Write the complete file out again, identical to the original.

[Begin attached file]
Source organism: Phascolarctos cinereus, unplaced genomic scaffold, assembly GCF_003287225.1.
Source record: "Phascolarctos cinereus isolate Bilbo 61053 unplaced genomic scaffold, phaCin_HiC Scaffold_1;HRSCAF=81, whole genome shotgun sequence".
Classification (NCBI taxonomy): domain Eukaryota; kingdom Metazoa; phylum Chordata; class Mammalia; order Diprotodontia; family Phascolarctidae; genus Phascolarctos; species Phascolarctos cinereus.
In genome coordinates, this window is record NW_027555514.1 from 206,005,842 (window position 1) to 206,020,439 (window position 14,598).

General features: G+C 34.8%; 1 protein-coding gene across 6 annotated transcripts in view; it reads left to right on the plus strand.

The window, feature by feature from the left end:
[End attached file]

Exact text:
Source organism: Phascolarctos cinereus, unplaced genomic scaffold, assembly GCF_003287225.1.
Source record: "Phascolarctos cinereus isolate Bilbo 61053 unplaced genomic scaffold, phaCin_HiC Scaffold_1;HRSCAF=81, whole genome shotgun sequence".
Classification (NCBI taxonomy): domain Eukaryota; kingdom Metazoa; phylum Chordata; class Mammalia; order Diprotodontia; family Phascolarctidae; genus Phascolarctos; species Phascolarctos cinereus.
In genome coordinates, this window is record NW_027555514.1 from 206,005,842 (window position 1) to 206,020,439 (window position 14,598).

General features: G+C 34.8%; 1 protein-coding gene across 6 annotated transcripts in view; it reads left to right on the plus strand.

The window, feature by feature from the left end: